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After declining fast for two months, the rate of COVID infections in the United States has leveled off since mid-June thanks to localized spikes in under-vaccinated regions of the country, data showed Monday.

It comes as the highly contagious Delta variant continues to gain traction, now accounting for 35.6 percent of sequenced cases in the past two weeks, according to the covSpectrum tracker. Authorities have said it is poised to soon become the country's dominant strain.

The seven-day-average of new daily cases has hovered at around 11,500 since June 16, according to the Centers for Disease Control and Prevention, or about 3.5 per 100,000 people.

A clear divide has emerged across the country, with cases rising rapidly in communities that have low rates of vaccination.

For example, the city of Springfield in the midwestern state of Missouri is experiencing a surge of 36.8 new cases per 100,000, and has just 35 percent of its population vaccinated with one or more doses, a dashboard maintained by COVID ActNow showed.

On the other hand, Burlington in the northeastern state of Vermont is seeing just 0.9 new cases per 100,000, and has 71 percent of its population vaccinated with one or more doses.

Nationally, 54 percent of the United States' 332 million people have received one or more doses while 46.1 percent have had two doses, according to the CDC.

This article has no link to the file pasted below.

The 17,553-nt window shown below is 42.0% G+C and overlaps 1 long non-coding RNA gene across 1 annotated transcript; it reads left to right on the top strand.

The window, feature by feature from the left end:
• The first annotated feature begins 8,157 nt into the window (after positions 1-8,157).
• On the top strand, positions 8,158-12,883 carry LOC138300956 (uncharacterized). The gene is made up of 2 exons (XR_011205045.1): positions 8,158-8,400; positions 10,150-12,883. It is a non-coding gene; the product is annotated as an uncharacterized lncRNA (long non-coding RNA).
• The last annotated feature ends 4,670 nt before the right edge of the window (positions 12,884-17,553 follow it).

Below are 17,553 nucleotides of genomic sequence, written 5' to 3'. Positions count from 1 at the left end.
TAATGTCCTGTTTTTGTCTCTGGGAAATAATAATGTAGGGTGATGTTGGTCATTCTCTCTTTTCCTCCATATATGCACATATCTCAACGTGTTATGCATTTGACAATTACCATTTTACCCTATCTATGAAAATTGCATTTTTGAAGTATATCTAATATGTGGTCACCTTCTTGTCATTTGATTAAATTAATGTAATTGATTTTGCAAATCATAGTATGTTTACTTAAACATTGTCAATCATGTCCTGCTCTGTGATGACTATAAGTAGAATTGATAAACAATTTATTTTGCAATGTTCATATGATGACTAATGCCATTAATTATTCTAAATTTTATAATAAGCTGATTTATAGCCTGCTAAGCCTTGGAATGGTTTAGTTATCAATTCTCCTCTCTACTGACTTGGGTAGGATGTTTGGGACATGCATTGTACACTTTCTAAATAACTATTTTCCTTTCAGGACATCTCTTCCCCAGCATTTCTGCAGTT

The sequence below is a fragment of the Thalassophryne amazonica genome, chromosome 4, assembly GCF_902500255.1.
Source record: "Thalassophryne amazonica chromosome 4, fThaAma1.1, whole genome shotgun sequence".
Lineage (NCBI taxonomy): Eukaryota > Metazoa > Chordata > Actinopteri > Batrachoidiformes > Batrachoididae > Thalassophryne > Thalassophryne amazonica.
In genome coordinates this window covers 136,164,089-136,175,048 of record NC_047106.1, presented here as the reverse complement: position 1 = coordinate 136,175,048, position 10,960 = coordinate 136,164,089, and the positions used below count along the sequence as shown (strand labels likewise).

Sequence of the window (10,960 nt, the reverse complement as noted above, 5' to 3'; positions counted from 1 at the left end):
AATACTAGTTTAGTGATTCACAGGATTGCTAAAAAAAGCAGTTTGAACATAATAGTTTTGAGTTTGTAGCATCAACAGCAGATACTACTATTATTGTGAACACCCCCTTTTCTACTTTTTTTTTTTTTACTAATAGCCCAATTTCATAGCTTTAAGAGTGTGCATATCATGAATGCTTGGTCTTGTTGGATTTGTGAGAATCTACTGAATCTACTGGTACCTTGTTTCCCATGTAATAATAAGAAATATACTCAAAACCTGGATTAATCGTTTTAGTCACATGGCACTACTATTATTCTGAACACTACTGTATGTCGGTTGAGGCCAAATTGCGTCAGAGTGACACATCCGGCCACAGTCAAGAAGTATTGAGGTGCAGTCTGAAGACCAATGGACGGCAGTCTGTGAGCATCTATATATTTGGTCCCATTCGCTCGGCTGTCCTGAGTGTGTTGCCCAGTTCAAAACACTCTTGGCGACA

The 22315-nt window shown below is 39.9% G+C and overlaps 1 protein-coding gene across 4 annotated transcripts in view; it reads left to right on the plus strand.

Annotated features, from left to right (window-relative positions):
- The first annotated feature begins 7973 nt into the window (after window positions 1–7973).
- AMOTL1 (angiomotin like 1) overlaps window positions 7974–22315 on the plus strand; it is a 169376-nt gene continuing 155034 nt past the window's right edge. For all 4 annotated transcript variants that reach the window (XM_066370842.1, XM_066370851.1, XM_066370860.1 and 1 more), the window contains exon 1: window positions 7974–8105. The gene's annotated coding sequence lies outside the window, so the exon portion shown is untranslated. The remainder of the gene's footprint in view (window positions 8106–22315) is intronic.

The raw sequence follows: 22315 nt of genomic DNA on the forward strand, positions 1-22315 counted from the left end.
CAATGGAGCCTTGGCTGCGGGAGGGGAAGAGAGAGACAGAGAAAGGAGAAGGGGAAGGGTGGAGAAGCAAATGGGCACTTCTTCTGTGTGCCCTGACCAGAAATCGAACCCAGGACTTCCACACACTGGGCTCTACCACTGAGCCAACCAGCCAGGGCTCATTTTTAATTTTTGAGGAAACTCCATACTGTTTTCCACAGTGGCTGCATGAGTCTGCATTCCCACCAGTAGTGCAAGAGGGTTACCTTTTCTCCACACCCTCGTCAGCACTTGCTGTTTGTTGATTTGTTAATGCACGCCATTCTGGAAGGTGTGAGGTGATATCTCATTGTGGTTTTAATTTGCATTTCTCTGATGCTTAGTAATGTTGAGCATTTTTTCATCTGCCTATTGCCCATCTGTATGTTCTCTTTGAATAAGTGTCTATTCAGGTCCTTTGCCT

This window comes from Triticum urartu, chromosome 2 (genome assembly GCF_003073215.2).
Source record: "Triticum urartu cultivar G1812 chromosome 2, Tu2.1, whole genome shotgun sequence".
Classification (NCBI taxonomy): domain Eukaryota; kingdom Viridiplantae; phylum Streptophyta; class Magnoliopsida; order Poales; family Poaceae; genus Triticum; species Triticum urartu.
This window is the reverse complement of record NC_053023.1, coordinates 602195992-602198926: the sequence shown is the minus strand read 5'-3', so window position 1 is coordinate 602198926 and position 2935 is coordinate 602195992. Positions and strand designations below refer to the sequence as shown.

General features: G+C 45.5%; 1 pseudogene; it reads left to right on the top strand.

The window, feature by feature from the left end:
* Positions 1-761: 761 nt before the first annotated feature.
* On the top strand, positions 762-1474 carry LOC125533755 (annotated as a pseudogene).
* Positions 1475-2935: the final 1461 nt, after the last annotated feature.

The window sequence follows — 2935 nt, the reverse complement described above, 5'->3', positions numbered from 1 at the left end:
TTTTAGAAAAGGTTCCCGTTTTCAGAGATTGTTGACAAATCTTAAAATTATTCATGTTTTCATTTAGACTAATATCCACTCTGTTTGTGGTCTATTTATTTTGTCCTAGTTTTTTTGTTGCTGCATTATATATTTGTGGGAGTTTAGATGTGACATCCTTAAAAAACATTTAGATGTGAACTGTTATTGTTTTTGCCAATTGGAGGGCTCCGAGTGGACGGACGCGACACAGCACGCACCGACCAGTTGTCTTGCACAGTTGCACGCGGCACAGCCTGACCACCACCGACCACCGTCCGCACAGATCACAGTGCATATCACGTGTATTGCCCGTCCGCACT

The national immunization drive peaked in mid-April but has been declining since, with much higher in states that lean Republican than those that predominantly vote for Democrats.

Cases dropped steeply across the country from mid-April to the beginning of June, a period that coincided with spring weather and increased socialization outdoors.

The summer heat however has brought more people indoors, where the primarily airborne respiratory illness mostly spreads. Air conditioning contributes by drying out the air and making conditions more favorable for the virus to remain viable.

All of this spells danger for unvaccinated people, who are more exposed than ever in the face of the highly contagious Delta variant.

According to research from Britain, the Pfizer-BioNTech vaccine was 88 percent effective in protecting against symptomatic disease from Delta, but just 33 percent after one dose.